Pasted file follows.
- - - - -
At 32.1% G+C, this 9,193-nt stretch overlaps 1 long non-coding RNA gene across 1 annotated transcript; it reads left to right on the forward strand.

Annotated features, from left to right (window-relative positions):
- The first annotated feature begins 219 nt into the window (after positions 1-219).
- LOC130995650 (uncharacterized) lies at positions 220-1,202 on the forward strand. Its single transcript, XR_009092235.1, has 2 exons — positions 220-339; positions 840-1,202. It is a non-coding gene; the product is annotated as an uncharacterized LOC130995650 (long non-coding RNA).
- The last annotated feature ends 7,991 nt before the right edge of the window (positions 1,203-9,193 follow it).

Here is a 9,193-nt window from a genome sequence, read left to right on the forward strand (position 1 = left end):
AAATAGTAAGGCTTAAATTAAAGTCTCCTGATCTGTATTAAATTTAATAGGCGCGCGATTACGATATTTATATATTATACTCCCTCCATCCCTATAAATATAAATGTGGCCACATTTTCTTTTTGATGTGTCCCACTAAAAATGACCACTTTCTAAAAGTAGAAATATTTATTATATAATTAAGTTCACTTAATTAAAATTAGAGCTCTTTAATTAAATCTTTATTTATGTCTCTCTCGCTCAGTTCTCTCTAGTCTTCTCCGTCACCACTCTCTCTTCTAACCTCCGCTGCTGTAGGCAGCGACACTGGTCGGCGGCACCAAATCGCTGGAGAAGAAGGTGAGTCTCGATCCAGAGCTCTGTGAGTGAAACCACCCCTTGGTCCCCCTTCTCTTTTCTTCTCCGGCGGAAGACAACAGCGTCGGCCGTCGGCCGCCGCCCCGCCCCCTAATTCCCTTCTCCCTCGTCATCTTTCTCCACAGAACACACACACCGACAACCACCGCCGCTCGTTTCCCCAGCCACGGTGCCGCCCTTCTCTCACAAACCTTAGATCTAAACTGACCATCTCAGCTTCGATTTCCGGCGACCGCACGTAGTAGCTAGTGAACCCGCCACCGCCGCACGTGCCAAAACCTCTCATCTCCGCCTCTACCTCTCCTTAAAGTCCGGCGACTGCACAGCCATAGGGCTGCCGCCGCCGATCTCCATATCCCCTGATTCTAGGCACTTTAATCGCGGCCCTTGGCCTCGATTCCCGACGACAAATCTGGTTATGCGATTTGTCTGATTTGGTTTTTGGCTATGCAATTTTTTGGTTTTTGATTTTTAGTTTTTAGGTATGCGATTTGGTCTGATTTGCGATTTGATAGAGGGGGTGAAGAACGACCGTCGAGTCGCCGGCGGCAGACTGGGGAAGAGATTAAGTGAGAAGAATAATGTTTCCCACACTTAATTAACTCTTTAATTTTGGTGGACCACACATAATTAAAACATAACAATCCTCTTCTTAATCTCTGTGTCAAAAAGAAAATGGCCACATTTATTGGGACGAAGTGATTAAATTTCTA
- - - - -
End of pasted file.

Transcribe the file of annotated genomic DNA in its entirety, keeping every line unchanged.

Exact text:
At 32.1% G+C, this 9,193-nt stretch overlaps 1 long non-coding RNA gene across 1 annotated transcript; it reads left to right on the forward strand.

Annotated features, from left to right (window-relative positions):
- The first annotated feature begins 219 nt into the window (after positions 1-219).
- LOC130995650 (uncharacterized) lies at positions 220-1,202 on the forward strand. Its single transcript, XR_009092235.1, has 2 exons — positions 220-339; positions 840-1,202. It is a non-coding gene; the product is annotated as an uncharacterized LOC130995650 (long non-coding RNA).
- The last annotated feature ends 7,991 nt before the right edge of the window (positions 1,203-9,193 follow it).

Here is a 9,193-nt window from a genome sequence, read left to right on the forward strand (position 1 = left end):
AAATAGTAAGGCTTAAATTAAAGTCTCCTGATCTGTATTAAATTTAATAGGCGCGCGATTACGATATTTATATATTATACTCCCTCCATCCCTATAAATATAAATGTGGCCACATTTTCTTTTTGATGTGTCCCACTAAAAATGACCACTTTCTAAAAGTAGAAATATTTATTATATAATTAAGTTCACTTAATTAAAATTAGAGCTCTTTAATTAAATCTTTATTTATGTCTCTCTCGCTCAGTTCTCTCTAGTCTTCTCCGTCACCACTCTCTCTTCTAACCTCCGCTGCTGTAGGCAGCGACACTGGTCGGCGGCACCAAATCGCTGGAGAAGAAGGTGAGTCTCGATCCAGAGCTCTGTGAGTGAAACCACCCCTTGGTCCCCCTTCTCTTTTCTTCTCCGGCGGAAGACAACAGCGTCGGCCGTCGGCCGCCGCCCCGCCCCCTAATTCCCTTCTCCCTCGTCATCTTTCTCCACAGAACACACACACCGACAACCACCGCCGCTCGTTTCCCCAGCCACGGTGCCGCCCTTCTCTCACAAACCTTAGATCTAAACTGACCATCTCAGCTTCGATTTCCGGCGACCGCACGTAGTAGCTAGTGAACCCGCCACCGCCGCACGTGCCAAAACCTCTCATCTCCGCCTCTACCTCTCCTTAAAGTCCGGCGACTGCACAGCCATAGGGCTGCCGCCGCCGATCTCCATATCCCCTGATTCTAGGCACTTTAATCGCGGCCCTTGGCCTCGATTCCCGACGACAAATCTGGTTATGCGATTTGTCTGATTTGGTTTTTGGCTATGCAATTTTTTGGTTTTTGATTTTTAGTTTTTAGGTATGCGATTTGGTCTGATTTGCGATTTGATAGAGGGGGTGAAGAACGACCGTCGAGTCGCCGGCGGCAGACTGGGGAAGAGATTAAGTGAGAAGAATAATGTTTCCCACACTTAATTAACTCTTTAATTTTGGTGGACCACACATAATTAAAACATAACAATCCTCTTCTTAATCTCTGTGTCAAAAAGAAAATGGCCACATTTATTGGGACGAAGTGATTAAATTTCTA